Ariana Huggett is an artist whose work is renowned, spent two weeks painting the SHS pool and auditorium.
Shorewood, with its elegant 1924 architecture, was inspiring subject matter for this Riverwest-based artist. “I paint interiors and exteriors. It’s my subject matter,” Huggett said.
Hugget began her visit on October 26, spending the time painting and meeting with Shorewood art students. Also benefitting from this exchange were Shorewood’s art students.
“I think an art department with momentum draws to it great art situations and she was one of these situations,” said Jeffrey Zimpel, art department chair. Jessica Mohagen, art teacher, agrees.
“It was awesome to have her here. I brought my classes to see her and that was great to watch her work. She was really laid back and answered all the student’s questions,” Mohagen said.
Mohagen, along with Zimpel and other members of the administration, welcomed Huggett with a tour of the school as the artist evaluated different spaces for their painting potential.
“We actually went underground into the tunnels which was really cool,” Mohagen said. Huggett selects spaces based on their character and history.
“I’m always looking to paint spaces that have history, that people use and that are well put together,” Huggett said. “Take Shorewood pool for example. It’s a space that is used daily, for education, but also has a history.”
The pool scene contains elements evident in much of Huggett’s other work. The natural light, aesthetic color scheme and fine details are hallmarks of many of her paintings.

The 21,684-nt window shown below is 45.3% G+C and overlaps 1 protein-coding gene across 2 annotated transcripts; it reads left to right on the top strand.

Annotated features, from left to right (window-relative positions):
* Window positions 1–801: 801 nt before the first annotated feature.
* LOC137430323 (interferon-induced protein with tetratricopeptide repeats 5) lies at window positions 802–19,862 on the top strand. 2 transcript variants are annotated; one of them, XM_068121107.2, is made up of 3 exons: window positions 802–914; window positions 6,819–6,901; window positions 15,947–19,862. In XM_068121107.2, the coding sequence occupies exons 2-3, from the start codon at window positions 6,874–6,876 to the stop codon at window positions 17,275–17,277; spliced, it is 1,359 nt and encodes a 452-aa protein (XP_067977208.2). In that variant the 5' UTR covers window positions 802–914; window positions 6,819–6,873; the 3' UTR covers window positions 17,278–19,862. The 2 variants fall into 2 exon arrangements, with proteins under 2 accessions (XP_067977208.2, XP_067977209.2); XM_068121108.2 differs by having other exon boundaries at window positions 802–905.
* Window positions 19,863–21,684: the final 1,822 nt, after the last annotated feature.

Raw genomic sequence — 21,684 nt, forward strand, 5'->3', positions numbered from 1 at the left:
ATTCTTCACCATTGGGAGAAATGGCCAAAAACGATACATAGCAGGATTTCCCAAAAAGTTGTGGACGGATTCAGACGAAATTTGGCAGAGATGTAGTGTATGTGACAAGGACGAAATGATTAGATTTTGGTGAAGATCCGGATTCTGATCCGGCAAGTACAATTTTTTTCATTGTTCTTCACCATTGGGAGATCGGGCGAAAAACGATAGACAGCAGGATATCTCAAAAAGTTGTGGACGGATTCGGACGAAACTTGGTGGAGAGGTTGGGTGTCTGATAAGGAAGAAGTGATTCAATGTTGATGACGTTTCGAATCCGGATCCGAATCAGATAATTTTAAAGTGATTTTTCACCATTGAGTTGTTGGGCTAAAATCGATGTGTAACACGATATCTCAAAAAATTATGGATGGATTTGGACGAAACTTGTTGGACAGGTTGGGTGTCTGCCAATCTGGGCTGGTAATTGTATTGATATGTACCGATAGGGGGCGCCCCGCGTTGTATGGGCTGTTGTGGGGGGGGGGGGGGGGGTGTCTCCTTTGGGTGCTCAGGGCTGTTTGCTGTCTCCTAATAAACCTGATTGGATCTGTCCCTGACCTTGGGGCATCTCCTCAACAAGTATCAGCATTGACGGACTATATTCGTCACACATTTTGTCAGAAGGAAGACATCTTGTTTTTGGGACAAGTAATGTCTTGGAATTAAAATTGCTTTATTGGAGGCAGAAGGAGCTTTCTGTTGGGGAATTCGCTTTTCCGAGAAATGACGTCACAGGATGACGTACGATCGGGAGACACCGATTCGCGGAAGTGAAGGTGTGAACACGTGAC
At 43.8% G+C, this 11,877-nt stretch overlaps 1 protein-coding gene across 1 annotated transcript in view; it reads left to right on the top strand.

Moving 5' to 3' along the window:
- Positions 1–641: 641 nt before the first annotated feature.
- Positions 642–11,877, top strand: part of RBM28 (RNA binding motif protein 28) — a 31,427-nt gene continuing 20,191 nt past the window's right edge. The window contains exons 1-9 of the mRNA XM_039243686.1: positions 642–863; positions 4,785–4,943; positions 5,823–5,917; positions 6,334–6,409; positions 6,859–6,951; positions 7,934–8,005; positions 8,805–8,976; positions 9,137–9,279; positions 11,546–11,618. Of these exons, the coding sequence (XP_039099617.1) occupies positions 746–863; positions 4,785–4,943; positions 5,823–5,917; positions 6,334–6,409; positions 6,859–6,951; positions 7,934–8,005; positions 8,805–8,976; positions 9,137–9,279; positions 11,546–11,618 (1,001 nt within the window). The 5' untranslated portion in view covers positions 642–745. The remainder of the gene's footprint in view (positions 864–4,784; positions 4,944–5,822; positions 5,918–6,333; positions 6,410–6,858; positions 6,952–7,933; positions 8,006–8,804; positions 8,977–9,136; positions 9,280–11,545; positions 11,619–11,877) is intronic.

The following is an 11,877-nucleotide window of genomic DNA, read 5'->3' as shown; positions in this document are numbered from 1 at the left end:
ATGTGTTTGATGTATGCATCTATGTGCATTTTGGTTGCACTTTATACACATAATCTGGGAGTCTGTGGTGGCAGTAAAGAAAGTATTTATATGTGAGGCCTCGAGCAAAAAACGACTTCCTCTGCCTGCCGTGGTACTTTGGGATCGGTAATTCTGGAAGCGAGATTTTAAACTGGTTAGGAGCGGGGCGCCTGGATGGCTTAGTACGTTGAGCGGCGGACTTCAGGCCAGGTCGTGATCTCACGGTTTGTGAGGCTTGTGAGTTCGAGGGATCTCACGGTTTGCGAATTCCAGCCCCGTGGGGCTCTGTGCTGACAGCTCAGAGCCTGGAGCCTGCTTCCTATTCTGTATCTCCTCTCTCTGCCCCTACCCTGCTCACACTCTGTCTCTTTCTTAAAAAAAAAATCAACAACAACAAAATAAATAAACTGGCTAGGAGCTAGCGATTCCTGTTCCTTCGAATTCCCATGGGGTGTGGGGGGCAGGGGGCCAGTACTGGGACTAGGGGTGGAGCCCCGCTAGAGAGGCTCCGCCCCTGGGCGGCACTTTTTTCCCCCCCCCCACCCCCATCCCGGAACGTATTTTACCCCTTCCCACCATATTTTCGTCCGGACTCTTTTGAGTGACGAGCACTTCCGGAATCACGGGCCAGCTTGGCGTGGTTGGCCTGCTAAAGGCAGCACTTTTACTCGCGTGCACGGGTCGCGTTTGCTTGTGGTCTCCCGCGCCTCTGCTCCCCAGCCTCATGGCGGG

“I really like the patterns and that space was really pleasant to work in. It was warm; there was a lot of natural light, in contrast to the auditorium, which was dark and cold,” Huggett said. Painting the auditorium proved to be more difficult.
“I’ve never painted in that dark of light before, so that was challenging. There was this sort of weird red glow that I really wanted to capture,” Huggett said. “Beyond the historical detail, there were some very beautiful architectural details there, too. There is that big arch that opens out over the audience and that’s very intricate.”
Mohagen appreciates the variety in her work and how well she captured the character of these iconic Shorewood spaces.
“I really liked the variety of the lighting in her work. The auditorium was very dark and she really captured that ambience. Then she did the pool which was completely naturally lit and it’s so neat to see that much variety in one place and coming from one artist,” Mohagen said.
In addition to creating these tributes to Shorewood, Huggett also came away with an appreciation for Shorewood heritage, which is evident in her paintings. She even featured the infamous Showcase bat in her painting of the auditorium.
“I got to hear the stories that came along with the spaces I painted and I love that history,” Huggett said.
According to Huggett, if she ever gets the opportunity to return, she would love to continue to explore campus and paint the subtle features that make this school so special.
“I really love the WPA murals; those were very nice. I also loved the big mural in the band room. The beautiful tiles in the entry ways are also really intriguing,” she said. Most of all, Huggett says she appreciated the architecture around her.
“Today things are done as cheaply as they can be, and you just don’t see this level of workmanship,” Huggett said. “Buildings are built now to be disposable, just like everything else.”
By Sydney Widell